Module 4, Topic 2: Copyright

Copyright is a hotly contested debate in an ever-changing digital landscape, where we celebrate the political power of practices such as the remix and appropriated images and texts. What do we tell our students to best foster creativity without breaking the law?

 Lawrence Lessig suggests that the outdated copyright laws have turned our kids into criminals because the laws are preventing kids from remixing pre-existing art and copyrighted material. He describes remixing as “taking work and building on top of it” (from interview with Larry Lessig on the Colbert Report) or “taking and recreating other peoples content – using digital technologies to say things differently” (from Larry Lessig talks one for TED; one for NYU).

When we talk about digital remixing this involves mixing digital images, texts, sounds and animations.

“We remix language every time we draw on it, and we remix meanings every time we take an idea or an artefact or a word and integrate it into what we are saying and doing at the time” (Lankshear & Knobel, p. 107).

 I think that using an author’s work and adding value to it is acceptable and should not be considered a breach of copyright – if you think about works by Shakespeare such as Romeo & Juliet these have been adapted as film and more recently as a graphic novel or manga titled Romeo x Juliet.

 What would the law-makers have to say about anime??? (I discuss manga and anime here as this was the topic of my first assignment). Lankshear & Knobel describe anime as “animated manga” (p. 119) because a lot of anime is influenced by artistic styles and storylines found in manga (often characters and storylines that are made into manga are also transformed into anime). Popular manga and anime have generated a lot of fan (otaku) activity: ‘fanfic’ or fan fiction narratives (including poetry and screenplays); amateur manga – in the form of fan art (stand alone/ individual images and entire comics created by fans); and fan sub or digisub anime (where English-language subtitles are inserted into original anime). It is also interesting to note here that amateur manga and fan fiction are taken so seriously that some websites will not post new works until they have been critically read by other manga/anime lovers to ensure that they conform to the strict conventions of the text type.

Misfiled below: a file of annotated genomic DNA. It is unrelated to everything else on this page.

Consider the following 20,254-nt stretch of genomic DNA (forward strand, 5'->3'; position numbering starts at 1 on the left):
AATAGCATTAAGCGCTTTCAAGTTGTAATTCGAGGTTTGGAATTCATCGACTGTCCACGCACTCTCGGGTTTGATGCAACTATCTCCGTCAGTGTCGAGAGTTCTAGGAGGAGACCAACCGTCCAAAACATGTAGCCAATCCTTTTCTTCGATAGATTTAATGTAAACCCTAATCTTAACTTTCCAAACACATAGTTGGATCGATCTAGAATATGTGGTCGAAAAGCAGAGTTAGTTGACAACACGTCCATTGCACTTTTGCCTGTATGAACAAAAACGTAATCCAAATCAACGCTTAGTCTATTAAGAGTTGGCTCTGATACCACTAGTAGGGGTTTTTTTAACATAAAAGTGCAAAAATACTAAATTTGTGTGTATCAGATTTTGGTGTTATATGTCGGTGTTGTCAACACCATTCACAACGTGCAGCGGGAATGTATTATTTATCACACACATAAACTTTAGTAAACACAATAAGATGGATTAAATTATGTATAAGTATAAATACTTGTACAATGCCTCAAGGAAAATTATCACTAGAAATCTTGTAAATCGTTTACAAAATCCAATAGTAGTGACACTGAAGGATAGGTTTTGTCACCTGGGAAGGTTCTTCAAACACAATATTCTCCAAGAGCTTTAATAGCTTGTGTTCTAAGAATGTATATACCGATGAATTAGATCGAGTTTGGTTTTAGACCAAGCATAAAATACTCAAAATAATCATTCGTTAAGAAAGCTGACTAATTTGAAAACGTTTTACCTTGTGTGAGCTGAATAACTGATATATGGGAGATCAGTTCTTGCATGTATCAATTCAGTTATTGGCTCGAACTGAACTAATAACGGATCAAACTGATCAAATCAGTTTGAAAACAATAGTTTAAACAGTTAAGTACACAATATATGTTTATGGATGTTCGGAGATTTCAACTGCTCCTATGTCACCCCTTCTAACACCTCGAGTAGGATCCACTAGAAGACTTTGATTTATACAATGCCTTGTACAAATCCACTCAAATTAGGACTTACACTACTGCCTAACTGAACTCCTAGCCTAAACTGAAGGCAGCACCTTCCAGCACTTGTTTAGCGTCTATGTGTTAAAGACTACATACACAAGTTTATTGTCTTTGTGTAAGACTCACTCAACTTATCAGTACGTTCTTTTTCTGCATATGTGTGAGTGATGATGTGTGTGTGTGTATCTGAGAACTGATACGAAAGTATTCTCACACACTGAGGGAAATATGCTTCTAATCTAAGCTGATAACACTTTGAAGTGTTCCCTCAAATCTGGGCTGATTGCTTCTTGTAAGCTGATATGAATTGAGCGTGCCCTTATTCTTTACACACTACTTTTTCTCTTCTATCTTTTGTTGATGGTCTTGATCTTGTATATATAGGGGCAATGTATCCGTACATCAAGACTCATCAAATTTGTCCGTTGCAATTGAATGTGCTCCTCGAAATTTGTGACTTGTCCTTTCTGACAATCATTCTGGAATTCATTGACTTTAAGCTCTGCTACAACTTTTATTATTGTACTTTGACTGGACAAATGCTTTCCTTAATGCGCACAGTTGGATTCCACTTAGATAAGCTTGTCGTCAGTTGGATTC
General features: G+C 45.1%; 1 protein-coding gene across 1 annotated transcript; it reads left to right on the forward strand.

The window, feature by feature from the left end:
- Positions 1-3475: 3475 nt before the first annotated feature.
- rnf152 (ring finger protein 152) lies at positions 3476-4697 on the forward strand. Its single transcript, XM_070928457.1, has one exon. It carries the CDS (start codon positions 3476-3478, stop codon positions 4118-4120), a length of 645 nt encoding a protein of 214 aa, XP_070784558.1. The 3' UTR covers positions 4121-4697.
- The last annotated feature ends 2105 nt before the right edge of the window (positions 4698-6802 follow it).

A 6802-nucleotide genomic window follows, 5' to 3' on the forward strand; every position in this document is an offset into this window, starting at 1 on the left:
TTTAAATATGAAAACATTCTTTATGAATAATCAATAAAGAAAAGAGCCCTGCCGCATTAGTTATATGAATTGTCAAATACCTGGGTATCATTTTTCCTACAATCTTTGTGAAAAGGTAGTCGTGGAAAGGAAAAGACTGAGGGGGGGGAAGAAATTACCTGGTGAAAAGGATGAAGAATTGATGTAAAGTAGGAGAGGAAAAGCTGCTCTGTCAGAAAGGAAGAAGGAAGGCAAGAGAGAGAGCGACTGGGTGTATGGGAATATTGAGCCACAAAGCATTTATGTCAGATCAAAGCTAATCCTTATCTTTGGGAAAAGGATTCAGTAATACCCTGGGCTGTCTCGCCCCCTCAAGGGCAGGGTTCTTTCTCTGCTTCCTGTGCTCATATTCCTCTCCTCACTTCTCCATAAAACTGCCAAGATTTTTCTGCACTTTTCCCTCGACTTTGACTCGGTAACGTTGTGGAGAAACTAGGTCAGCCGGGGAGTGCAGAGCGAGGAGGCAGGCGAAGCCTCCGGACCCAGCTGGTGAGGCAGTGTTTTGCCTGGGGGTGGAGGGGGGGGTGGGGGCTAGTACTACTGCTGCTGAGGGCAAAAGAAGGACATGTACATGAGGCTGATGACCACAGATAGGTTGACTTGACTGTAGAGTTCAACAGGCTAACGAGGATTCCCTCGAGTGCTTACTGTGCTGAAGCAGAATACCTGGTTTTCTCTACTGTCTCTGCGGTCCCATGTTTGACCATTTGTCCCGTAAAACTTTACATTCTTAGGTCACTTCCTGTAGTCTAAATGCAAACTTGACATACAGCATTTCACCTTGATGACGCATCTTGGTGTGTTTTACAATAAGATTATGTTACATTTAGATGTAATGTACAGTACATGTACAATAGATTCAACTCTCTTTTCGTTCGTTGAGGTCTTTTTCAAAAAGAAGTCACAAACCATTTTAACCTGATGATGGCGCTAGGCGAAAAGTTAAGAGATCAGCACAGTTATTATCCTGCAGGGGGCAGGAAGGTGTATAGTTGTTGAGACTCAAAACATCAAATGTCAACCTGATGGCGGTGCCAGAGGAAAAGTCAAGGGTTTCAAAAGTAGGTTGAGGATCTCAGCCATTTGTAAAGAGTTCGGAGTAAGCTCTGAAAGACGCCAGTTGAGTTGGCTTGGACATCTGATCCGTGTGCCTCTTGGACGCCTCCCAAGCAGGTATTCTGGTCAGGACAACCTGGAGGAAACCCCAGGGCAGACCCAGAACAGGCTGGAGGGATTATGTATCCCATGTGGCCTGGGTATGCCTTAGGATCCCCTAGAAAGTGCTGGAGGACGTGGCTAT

Manga-anime fan fiction uses characters, storylines and other resources and mixes them into new adventures or new universes altogether” (Lankshear & Knobel, p. 120).

AMVs (anime music videos)

You can check out these examples of AMVs:

 Lupin III AMV:

http://www.youtube.com/watch?v=nI3GgMx3wco

 Initial D AMV:

http://www.youtube.com/watch?v=MLoVF10xNbI&feature=fvst

 Cowboy Bebop AMV:

http://www.youtube.com/watch?v=xg5S4Pax3-4

 Romeo x Juliet AMV:

http://www.youtube.com/watch?v=u99kBp1gjSg

The vision of Creative Commons is about “realising the full potential of the internet — universal access to research, education, full participation in culture, and driving a new era of development, growth, and productivity”.

I agree with the idea (put forward by Lessig) of encouraging artists and creators to choose to have their work made available for non-commercial use.

Kids today are not just passive consumers of technology they are creators and producers of digital texts. There needs to be some rationalisation when it comes to the use of the internet and digital technologies; we need to work to maximize digital creativity, sharing, and innovation not destroy it, because as Lessig states “we can’t stop [our kids] from using [digital technologies] we can only drive it underground, we can not make our kids passive again we can only make them pirates”.

References:

http://www.colbertnation.com/the-colbert-report-videos/215454/january-08-2009/lawrence-lessig (Larry Lessig on the Colbert Report)

 http://esg775.com/module-4-ethics-and-copyright/topic-2-copyright/ (Larry Lessig talks (one for TED; one for NYU)

 http://creativecommons.org/

 Lankshear, C., & Knobel, M. (2006). New literacies: everyday practices and           classroom learning. Maidenhead, UK: Open University Press.

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